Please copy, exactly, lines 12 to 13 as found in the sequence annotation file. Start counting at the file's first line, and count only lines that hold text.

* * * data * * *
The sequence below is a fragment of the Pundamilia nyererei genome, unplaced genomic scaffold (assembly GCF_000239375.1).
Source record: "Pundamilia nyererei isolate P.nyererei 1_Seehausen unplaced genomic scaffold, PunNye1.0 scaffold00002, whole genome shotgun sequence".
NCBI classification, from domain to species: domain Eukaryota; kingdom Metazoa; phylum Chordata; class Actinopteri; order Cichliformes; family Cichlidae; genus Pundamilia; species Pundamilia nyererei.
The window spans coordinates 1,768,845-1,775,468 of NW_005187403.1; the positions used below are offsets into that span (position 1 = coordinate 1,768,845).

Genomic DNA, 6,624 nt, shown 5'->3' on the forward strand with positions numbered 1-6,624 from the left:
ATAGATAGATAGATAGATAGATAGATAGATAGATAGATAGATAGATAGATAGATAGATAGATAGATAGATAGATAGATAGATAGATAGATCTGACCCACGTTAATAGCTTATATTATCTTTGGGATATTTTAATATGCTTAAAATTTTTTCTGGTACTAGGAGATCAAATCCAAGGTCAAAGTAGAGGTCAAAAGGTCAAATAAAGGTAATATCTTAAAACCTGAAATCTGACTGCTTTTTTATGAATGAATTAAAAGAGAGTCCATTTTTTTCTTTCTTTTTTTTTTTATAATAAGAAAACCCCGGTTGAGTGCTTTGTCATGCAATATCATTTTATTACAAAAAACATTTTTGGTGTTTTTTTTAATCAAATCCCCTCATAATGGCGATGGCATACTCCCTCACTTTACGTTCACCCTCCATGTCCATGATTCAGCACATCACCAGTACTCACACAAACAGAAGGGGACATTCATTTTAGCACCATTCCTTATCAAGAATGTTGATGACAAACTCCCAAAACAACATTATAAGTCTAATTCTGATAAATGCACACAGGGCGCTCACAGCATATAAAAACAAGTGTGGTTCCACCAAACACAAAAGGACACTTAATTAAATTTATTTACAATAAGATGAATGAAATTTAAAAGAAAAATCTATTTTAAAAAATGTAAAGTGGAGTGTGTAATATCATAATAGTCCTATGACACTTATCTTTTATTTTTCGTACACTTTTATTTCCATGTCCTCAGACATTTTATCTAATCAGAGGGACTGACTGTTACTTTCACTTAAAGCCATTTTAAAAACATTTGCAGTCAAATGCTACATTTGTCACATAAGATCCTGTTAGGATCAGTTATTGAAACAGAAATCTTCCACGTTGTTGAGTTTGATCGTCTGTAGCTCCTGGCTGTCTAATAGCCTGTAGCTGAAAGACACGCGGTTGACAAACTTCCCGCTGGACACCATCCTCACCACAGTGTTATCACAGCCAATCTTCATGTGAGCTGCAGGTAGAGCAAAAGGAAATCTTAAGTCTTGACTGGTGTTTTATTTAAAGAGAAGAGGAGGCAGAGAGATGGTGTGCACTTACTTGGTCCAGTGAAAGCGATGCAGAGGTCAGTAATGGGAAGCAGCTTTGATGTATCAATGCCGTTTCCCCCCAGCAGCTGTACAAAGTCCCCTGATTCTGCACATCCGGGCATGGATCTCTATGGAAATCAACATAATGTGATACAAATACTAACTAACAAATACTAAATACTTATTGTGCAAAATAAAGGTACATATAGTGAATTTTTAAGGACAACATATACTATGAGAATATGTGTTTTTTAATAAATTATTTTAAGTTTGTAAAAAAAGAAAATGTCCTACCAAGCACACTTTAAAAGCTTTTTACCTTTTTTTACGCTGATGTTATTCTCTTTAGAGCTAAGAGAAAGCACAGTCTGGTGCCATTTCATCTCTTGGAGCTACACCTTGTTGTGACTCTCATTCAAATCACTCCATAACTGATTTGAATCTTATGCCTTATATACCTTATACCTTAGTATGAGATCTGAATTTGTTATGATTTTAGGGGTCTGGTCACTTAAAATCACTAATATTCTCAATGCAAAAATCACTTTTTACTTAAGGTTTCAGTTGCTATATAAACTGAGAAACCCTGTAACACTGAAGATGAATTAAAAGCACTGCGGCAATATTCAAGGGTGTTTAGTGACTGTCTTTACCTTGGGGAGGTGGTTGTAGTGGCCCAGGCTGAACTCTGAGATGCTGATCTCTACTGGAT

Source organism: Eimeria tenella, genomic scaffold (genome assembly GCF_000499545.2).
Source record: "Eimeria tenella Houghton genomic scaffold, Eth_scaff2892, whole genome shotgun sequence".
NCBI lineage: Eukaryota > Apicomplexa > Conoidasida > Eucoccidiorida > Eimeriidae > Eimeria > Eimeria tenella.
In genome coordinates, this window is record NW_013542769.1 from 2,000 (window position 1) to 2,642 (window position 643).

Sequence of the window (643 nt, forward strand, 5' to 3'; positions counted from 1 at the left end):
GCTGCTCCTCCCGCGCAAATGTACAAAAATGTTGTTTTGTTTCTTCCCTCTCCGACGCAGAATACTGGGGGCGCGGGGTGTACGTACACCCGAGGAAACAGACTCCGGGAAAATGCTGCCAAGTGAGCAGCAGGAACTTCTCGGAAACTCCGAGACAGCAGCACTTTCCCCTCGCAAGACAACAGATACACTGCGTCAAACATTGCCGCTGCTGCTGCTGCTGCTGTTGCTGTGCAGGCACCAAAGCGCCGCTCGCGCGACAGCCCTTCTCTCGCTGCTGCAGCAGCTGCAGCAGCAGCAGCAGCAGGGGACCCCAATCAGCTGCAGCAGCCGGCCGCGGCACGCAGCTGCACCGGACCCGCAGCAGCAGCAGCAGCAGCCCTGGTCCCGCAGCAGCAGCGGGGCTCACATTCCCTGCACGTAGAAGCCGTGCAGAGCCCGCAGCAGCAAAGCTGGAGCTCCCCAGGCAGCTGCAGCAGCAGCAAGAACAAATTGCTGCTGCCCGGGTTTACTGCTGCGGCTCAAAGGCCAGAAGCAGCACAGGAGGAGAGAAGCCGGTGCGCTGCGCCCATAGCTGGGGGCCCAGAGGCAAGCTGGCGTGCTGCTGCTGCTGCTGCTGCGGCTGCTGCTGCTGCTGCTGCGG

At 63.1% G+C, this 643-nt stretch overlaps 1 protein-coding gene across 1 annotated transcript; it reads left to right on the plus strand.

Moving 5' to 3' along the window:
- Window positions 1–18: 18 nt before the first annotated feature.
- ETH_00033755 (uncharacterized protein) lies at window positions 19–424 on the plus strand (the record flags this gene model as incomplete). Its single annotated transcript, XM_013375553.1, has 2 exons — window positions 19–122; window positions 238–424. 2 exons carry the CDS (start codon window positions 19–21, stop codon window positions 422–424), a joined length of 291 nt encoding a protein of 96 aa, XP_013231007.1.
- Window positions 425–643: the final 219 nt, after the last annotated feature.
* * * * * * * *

GCTGCTCCTCCCGCGCAAATGTACAAAAATGTTGTTTTGTTTCTTCCCTCTCCGACGCAGAATACTGGGGGCGCGGGGTGTACGTACACCCGAGGAAACAGACTCCGGGAAAATGCTGCCAAGTGAGCAGCAGGAACTTCTCGGAAACTCCGAGACAGCAGCACTTTCCCCTCGCAAGACAACAGATACACTGCGTCAAACATTGCCGCTGCTGCTGCTGCTGCTGTTGCTGTGCAGGCACCAAAGCGCCGCTCGCGCGACAGCCCTTCTCTCGCTGCTGCAGCAGCTGCAGCAGCAGCAGCAGCAGGGGACCCCAATCAGCTGCAGCAGCCGGCCGCGGCACGCAGCTGCACCGGACCCGCAGCAGCAGCAGCAGCAGCCCTGGTCCCGCAGCAGCAGCGGGGCTCACATTCCCTGCACGTAGAAGCCGTGCAGAGCCCGCAGCAGCAAAGCTGGAGCTCCCCAGGCAGCTGCAGCAGCAGCAAGAACAAATTGCTGCTGCCCGGGTTTACTGCTGCGGCTCAAAGGCCAGAAGCAGCACAGGAGGAGAGAAGCCGGTGCGCTGCGCCCATAGCTGGGGGCCCAGAGGCAAGCTGGCGTGCTGCTGCTGCTGCTGCTGCGGCTGCTGCTGCTGCTGCTGCGG

At 63.1% G+C, this 643-nt stretch overlaps 1 protein-coding gene across 1 annotated transcript; it reads left to right on the plus strand.